Last week's ABA Journal has this story about an appellate decision, the gist of which is that a plaintiff's lawyer who aggressively sought discovery without cooperating with the other side would not be allowed sanctions for discovery violations by the opponent.
I have not litigated too many discovery motions in recent years, partly because I am determined to make a strong record in advance before any such motion and partly because the court-ordered results of discovery motions are often unsatisfactory - the Court is often in the worst position of anyone to figure out enough about the case to know what is reasonable and what isn't.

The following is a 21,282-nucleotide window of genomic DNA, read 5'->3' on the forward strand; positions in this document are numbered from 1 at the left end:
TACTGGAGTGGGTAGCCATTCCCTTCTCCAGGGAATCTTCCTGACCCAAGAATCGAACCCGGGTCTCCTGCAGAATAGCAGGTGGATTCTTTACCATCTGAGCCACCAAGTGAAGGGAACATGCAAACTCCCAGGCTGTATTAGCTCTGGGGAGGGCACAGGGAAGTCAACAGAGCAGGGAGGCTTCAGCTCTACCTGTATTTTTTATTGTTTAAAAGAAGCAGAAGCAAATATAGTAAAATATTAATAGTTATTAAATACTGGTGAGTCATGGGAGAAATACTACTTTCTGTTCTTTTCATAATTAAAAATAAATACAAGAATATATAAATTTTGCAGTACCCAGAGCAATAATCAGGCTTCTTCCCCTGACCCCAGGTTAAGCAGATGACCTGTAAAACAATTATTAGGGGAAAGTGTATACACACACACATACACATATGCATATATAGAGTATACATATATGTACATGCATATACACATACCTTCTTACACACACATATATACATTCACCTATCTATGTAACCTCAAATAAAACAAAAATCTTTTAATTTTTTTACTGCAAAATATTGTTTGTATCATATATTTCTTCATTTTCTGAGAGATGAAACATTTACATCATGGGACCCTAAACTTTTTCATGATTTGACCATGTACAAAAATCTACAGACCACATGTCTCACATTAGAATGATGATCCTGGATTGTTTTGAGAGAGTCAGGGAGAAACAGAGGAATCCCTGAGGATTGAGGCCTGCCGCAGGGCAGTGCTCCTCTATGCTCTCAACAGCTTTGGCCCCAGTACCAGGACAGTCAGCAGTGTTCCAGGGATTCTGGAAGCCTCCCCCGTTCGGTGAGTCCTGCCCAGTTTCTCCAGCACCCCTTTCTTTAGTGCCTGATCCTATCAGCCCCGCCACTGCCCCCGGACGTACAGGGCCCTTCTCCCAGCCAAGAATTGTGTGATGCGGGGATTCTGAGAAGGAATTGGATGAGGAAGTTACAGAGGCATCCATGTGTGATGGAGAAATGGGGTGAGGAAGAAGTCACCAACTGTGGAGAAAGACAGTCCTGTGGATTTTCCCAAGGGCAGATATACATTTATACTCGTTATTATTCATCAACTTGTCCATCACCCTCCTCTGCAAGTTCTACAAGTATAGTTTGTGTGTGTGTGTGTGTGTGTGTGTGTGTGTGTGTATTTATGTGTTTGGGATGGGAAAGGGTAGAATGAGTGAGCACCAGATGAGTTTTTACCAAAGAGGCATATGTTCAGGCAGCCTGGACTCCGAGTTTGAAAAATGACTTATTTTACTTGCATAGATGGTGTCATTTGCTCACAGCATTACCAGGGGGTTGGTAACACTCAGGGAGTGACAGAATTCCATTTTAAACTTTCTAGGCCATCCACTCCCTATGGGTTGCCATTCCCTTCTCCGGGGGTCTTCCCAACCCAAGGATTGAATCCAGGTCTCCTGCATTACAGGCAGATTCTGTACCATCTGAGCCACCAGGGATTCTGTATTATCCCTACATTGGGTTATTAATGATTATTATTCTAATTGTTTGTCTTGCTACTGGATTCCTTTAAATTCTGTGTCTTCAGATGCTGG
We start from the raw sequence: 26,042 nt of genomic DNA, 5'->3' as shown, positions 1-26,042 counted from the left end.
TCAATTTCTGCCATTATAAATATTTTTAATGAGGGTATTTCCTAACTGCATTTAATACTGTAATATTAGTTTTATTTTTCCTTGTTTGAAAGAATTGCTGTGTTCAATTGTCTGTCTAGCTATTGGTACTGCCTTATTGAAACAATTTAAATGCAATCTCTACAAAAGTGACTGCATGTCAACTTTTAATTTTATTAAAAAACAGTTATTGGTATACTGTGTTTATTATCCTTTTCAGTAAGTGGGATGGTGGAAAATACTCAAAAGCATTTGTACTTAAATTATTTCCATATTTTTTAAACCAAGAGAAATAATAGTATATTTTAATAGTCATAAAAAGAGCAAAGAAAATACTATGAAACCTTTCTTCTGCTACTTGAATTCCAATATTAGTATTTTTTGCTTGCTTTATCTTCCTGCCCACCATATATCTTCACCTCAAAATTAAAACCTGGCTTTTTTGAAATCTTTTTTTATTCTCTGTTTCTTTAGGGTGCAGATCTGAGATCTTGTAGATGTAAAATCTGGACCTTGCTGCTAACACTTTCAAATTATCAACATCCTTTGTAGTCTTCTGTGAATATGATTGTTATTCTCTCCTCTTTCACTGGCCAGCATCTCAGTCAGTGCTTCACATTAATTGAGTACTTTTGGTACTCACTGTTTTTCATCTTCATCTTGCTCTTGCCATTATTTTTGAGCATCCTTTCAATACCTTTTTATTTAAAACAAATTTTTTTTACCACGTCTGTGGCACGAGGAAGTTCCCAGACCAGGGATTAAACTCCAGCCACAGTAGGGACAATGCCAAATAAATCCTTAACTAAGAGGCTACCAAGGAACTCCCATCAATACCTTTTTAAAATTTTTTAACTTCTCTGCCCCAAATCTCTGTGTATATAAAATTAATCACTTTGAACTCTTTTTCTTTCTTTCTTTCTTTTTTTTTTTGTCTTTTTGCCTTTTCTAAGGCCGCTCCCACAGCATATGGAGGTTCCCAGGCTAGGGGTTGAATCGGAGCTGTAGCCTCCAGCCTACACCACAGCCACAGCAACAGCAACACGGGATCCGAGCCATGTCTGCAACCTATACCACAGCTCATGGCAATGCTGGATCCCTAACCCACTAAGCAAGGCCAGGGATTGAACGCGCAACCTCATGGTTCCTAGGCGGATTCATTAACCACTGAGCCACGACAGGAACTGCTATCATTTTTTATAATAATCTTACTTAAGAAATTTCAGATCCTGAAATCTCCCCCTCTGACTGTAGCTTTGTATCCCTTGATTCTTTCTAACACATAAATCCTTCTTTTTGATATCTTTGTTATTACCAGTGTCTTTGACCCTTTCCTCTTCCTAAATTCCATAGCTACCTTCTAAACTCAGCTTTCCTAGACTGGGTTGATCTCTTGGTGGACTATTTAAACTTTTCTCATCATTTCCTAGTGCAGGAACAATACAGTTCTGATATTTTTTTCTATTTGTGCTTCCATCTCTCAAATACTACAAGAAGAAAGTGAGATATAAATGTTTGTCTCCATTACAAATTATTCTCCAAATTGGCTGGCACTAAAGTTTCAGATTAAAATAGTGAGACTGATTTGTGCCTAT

One discovery motion that I contested some years ago, that generates the occasional telephone call and gets cited every now and then (sometimes against me), is described in a published opinion, Terwilliger v. York Intl. Corp., 176 F.R.D. 214 (W.D. Va. 1997), in which the Court recognized limits on the right to discovery of some kinds of private information about an individual plaintiff.